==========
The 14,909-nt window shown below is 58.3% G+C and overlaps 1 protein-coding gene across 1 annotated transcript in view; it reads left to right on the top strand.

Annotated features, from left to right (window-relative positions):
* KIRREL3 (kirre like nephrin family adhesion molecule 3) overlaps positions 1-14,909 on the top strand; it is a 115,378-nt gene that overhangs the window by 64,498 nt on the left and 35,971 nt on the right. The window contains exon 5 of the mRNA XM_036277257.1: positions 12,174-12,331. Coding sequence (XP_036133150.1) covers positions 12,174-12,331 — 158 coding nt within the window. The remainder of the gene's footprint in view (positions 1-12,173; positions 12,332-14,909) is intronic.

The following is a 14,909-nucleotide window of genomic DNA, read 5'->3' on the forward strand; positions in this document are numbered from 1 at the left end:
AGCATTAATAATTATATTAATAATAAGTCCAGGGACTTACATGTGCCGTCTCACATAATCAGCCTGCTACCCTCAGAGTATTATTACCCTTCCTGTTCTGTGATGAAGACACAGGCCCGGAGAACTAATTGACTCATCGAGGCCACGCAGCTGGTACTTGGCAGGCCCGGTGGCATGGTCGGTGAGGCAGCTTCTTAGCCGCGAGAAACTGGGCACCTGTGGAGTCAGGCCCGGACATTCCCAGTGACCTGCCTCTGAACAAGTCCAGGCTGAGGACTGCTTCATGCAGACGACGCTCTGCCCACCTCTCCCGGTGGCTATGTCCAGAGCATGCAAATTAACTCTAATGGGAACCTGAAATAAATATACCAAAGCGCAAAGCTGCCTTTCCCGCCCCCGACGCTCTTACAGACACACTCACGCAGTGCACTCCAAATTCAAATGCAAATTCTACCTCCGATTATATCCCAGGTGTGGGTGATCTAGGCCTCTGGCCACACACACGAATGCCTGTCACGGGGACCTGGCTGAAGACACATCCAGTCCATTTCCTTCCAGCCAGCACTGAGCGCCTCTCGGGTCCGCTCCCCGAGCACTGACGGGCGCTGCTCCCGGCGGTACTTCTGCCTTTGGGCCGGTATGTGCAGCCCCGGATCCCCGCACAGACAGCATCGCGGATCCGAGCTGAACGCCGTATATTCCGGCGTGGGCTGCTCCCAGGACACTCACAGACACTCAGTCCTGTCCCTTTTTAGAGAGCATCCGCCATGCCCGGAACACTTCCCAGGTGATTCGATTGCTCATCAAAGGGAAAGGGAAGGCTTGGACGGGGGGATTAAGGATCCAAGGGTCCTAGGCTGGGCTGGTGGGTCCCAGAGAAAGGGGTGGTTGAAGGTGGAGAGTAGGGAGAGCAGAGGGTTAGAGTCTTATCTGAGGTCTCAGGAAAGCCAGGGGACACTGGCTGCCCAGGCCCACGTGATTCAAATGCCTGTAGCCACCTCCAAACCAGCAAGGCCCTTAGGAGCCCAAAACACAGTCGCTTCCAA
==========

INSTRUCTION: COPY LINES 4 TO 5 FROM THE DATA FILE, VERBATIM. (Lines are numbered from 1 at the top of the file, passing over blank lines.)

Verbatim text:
The following is a 14,909-nucleotide window of genomic DNA, read 5'->3' on the forward strand; positions in this document are numbered from 1 at the left end:
AGCATTAATAATTATATTAATAATAAGTCCAGGGACTTACATGTGCCGTCTCACATAATCAGCCTGCTACCCTCAGAGTATTATTACCCTTCCTGTTCTGTGATGAAGACACAGGCCCGGAGAACTAATTGACTCATCGAGGCCACGCAGCTGGTACTTGGCAGGCCCGGTGGCATGGTCGGTGAGGCAGCTTCTTAGCCGCGAGAAACTGGGCACCTGTGGAGTCAGGCCCGGACATTCCCAGTGACCTGCCTCTGAACAAGTCCAGGCTGAGGACTGCTTCATGCAGACGACGCTCTGCCCACCTCTCCCGGTGGCTATGTCCAGAGCATGCAAATTAACTCTAATGGGAACCTGAAATAAATATACCAAAGCGCAAAGCTGCCTTTCCCGCCCCCGACGCTCTTACAGACACACTCACGCAGTGCACTCCAAATTCAAATGCAAATTCTACCTCCGATTATATCCCAGGTGTGGGTGATCTAGGCCTCTGGCCACACACACGAATGCCTGTCACGGGGACCTGGCTGAAGACACATCCAGTCCATTTCCTTCCAGCCAGCACTGAGCGCCTCTCGGGTCCGCTCCCCGAGCACTGACGGGCGCTGCTCCCGGCGGTACTTCTGCCTTTGGGCCGGTATGTGCAGCCCCGGATCCCCGCACAGACAGCATCGCGGATCCGAGCTGAACGCCGTATATTCCGGCGTGGGCTGCTCCCAGGACACTCACAGACACTCAGTCCTGTCCCTTTTTAGAGAGCATCCGCCATGCCCGGAACACTTCCCAGGTGATTCGATTGCTCATCAAAGGGAAAGGGAAGGCTTGGACGGGGGGATTAAGGATCCAAGGGTCCTAGGCTGGGCTGGTGGGTCCCAGAGAAAGGGGTGGTTGAAGGTGGAGAGTAGGGAGAGCAGAGGGTTAGAGTCTTATCTGAGGTCTCAGGAAAGCCAGGGGACACTGGCTGCCCAGGCCCACGTGATTCAAATGCCTGTAGCCACCTCCAAACCAGCAAGGCCCTTAGGAGCCCAAAACACAGTCGCTTCCAA